Another example would be astronomy applications. My son’s third grade class recently finished a science lesson on the moon and sun. Gabriel had a moon chart he kept four days a week for four weeks. In theory, he would go out at night, see the moon, and note the moon’s position, size, and other relevant astronomical visuals. However, during those four weeks we had lots of rain and on the days the sky was clear the moon’s orbit was off significantly so the children could not see it at night, but could only see it in the morning (if someone mentioned to them that was a possibility). There was so much that could have been done to make this a truly integrated technology assignment. Gabriel and I were able to take advantage of several Ipad applications I downloaded specifically, such as “Living Earth,” “Google Earth,” “Beautiful Planet,” “Weather,” and especially, “Star Walk.” The Star Walk application was especially wonderful because we could hold the Ipad in the air and it would use a compass to point us in the direction of the Moon, give us the latitude and longitude of where we were standing, and even outline the constellations for us so we could “visualize” some of the other constellation patterns. The application also provided information for any planet, the time it rises, sets and its elevation all for a certain day. For the Moon the application also provided information regarding cycle, such as on December 14, 2010 the Moon was in First Quarter (52%) and today the Moon is in Waxing Gibbous (59%), rising at 12:45 p.m. and setting at 1:24 a.m., with an expected elevation of 67 degrees. We could also print out pictures from the Ipad of the sky, or from visual records if the weather was bad.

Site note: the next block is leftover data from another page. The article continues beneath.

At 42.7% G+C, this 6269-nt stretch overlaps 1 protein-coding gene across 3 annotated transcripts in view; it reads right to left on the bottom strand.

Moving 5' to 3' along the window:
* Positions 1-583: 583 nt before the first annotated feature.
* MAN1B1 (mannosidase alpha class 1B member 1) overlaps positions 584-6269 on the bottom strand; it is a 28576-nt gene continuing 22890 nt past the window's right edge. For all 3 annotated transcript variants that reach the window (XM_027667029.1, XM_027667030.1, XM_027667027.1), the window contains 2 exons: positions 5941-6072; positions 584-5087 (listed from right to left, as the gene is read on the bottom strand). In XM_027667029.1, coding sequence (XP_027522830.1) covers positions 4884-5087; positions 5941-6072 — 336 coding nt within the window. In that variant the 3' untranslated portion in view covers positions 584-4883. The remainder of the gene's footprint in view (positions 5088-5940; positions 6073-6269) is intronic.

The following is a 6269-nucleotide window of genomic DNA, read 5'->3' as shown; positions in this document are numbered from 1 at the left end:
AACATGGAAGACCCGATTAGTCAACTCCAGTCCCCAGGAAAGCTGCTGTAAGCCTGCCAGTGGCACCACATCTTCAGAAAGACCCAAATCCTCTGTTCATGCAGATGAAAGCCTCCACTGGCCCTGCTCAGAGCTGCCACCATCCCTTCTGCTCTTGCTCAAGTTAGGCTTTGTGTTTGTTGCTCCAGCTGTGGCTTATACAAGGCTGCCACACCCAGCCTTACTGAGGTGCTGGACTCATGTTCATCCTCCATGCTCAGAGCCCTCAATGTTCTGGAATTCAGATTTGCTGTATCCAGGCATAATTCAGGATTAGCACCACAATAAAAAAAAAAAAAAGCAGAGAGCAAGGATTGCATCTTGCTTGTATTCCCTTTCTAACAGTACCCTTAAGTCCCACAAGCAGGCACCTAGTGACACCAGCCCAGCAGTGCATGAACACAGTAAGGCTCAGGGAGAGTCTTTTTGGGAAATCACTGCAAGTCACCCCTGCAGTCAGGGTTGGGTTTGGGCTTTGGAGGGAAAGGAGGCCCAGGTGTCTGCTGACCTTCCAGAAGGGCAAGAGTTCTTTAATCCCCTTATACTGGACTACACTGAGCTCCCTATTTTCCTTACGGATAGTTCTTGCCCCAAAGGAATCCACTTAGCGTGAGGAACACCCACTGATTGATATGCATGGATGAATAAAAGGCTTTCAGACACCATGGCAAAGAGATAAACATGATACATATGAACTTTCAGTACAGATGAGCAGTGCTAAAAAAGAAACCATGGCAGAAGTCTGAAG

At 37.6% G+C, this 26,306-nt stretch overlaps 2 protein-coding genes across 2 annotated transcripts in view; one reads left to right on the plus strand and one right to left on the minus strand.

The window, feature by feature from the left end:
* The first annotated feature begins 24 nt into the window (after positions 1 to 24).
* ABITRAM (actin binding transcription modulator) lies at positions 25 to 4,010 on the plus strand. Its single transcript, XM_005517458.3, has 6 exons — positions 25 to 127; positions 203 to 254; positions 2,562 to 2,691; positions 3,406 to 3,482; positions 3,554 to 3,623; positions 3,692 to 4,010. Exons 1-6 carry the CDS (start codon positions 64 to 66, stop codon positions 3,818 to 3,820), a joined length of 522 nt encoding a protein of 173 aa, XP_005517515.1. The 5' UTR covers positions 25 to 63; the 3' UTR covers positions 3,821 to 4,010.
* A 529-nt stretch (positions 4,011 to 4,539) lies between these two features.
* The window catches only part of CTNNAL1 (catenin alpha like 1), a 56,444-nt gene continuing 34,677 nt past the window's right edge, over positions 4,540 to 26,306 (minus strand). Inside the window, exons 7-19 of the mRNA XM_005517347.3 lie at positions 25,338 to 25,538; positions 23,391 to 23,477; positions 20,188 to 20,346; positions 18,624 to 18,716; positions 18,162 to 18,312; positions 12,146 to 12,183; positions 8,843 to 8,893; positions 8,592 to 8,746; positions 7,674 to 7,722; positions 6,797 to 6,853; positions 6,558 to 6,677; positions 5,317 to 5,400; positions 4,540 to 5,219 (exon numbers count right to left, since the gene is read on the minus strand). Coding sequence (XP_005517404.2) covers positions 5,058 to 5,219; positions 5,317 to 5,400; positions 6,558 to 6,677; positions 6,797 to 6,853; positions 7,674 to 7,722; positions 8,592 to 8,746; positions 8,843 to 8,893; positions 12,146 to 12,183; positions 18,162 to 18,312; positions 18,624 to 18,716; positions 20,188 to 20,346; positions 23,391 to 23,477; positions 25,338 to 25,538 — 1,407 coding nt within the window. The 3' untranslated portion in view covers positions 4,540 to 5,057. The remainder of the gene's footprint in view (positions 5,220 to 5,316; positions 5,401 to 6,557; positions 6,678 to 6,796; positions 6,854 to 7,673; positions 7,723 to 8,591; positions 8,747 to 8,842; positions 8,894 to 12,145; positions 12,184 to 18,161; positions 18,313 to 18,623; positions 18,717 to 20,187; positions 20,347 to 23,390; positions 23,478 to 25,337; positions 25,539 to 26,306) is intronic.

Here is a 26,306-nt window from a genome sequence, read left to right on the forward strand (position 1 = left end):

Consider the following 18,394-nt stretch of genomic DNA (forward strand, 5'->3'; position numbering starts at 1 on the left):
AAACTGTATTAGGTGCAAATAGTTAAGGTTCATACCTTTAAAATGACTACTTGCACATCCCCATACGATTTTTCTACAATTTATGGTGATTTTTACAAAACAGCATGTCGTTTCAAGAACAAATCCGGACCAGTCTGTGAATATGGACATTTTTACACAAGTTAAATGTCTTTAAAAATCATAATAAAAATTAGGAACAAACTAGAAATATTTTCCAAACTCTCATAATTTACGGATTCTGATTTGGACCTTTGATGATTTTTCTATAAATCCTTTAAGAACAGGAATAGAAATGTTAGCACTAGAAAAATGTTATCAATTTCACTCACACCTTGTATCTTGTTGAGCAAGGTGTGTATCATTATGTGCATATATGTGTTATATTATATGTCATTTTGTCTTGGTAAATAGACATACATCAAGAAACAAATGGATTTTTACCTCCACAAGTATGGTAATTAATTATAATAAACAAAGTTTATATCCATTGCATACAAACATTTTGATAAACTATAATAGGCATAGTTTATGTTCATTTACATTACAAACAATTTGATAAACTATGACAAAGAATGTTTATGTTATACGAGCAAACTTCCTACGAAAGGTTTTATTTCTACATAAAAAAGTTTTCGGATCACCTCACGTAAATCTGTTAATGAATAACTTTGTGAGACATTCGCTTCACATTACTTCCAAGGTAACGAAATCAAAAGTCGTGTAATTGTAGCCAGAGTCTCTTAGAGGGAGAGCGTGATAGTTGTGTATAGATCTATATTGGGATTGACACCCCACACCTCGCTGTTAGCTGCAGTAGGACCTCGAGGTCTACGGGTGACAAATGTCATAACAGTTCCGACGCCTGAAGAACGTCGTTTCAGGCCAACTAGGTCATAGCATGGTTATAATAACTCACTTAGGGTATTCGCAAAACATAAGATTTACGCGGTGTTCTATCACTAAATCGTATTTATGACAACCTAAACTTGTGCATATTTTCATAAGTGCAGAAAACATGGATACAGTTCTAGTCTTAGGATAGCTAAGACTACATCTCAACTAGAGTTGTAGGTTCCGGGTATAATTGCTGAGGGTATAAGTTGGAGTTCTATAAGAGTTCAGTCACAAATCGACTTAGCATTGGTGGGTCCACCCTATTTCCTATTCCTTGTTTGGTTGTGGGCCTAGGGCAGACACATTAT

If all of the students had access to this type of information, the weather being bad would not have been so detrimental to the entire lesson. Also, the students could have plotted their individual information on a class star chart each day to “see” the progress occurring. This could have been especially meaningful by utilizing the GPS applications and mapping the coordinates of each student’s Earth bound position relative to their planetary data. They could have made a three dimensional computer model, and then set it to play like a slide show demonstrating the Moon’s orbit, rotation, and cycle from different perspectives. As it was, my son just memorized the phases of the moon from a piece of paper.